• Start a signing playgroup. It could be as simple as putting out a piece of paper in your studio with a suggested time for parents get together for a “signing” playgroup. Then these families can together at the park, the museum, or the zoo, and help each other use sign language through out the play date.
  • Connect the learning to the next semester. Make a connection to the signs you're learning now, this semester, to the stories, learning theme, or musical concepts you'll be covering in a Kindermusik class next semester in your Village, Our Time, Imagine That! and Family Time class themes.

More love for Elisabeth Perotin

Monday, November 27, 2006

Wish list item #48: Socks

Only trouble is that this funky designer and sock-making company, Eley Kishimoto, is based outside the United States.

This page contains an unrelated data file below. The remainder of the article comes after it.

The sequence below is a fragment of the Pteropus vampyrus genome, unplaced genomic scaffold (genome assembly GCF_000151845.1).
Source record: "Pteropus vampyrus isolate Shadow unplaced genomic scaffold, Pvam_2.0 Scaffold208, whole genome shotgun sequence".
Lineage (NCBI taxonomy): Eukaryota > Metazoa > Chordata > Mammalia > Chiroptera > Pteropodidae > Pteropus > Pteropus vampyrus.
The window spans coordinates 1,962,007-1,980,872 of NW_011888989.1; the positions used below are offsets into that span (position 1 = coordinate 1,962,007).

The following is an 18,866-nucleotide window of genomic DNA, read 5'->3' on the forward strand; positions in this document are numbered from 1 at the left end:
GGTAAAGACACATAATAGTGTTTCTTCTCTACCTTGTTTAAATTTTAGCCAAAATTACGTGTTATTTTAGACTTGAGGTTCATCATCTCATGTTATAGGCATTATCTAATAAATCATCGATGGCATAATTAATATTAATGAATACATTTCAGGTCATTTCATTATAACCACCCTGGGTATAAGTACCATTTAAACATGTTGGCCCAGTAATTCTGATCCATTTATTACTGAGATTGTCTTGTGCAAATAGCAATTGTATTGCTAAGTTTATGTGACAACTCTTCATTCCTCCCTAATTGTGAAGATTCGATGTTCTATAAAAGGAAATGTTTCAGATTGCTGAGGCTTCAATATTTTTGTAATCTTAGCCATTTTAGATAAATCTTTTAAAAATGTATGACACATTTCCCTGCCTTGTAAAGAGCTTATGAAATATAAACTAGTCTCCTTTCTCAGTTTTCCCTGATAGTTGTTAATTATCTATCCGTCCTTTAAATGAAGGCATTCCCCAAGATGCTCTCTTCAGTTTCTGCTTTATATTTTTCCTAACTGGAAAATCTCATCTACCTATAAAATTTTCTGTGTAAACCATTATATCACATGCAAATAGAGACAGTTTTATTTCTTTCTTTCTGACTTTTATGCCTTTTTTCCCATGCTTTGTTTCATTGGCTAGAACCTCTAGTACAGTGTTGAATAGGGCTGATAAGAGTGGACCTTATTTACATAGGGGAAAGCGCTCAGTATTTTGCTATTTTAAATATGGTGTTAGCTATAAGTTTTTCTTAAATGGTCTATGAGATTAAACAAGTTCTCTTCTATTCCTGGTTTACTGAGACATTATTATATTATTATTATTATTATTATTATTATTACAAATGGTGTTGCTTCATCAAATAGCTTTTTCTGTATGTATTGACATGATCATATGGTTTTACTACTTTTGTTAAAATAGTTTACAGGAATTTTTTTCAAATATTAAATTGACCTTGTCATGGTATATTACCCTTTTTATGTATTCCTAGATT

Tuesday, November 21, 2006

Funny thing about that list

It keeps getting longer every day.

When I changed over to Beta Blogger (which I like, oh so much Betta), I lost all my Kindermusik links. I'm just getting around to updating the list of active Kindermusik Educator bloggers.

If your blog is missing, please email and let me know!

And happy Thanksgiving to you all.

Gobble, gobble.

Is there a Ben Zander in there?

Monday, November 20, 2006

Online children's art gallery

The mouse-drawn pictures you see here are the point and click creations of two 6-year-old children in opposite corners of the world: Berlin, Germany, and Boston, Massachussets. Their pictures hang together on the user-generated walls of "Artroom, Where Kids Can Make & Display Art Online."

Here, children can draw, submit, even go back and edit their pictures online, and see their pretty pictures hang on the virtual hall of refrigerators around the world.
Makes me wish this was around in my Lite Brite days.

Friday, November 17, 2006

Something you may not know about me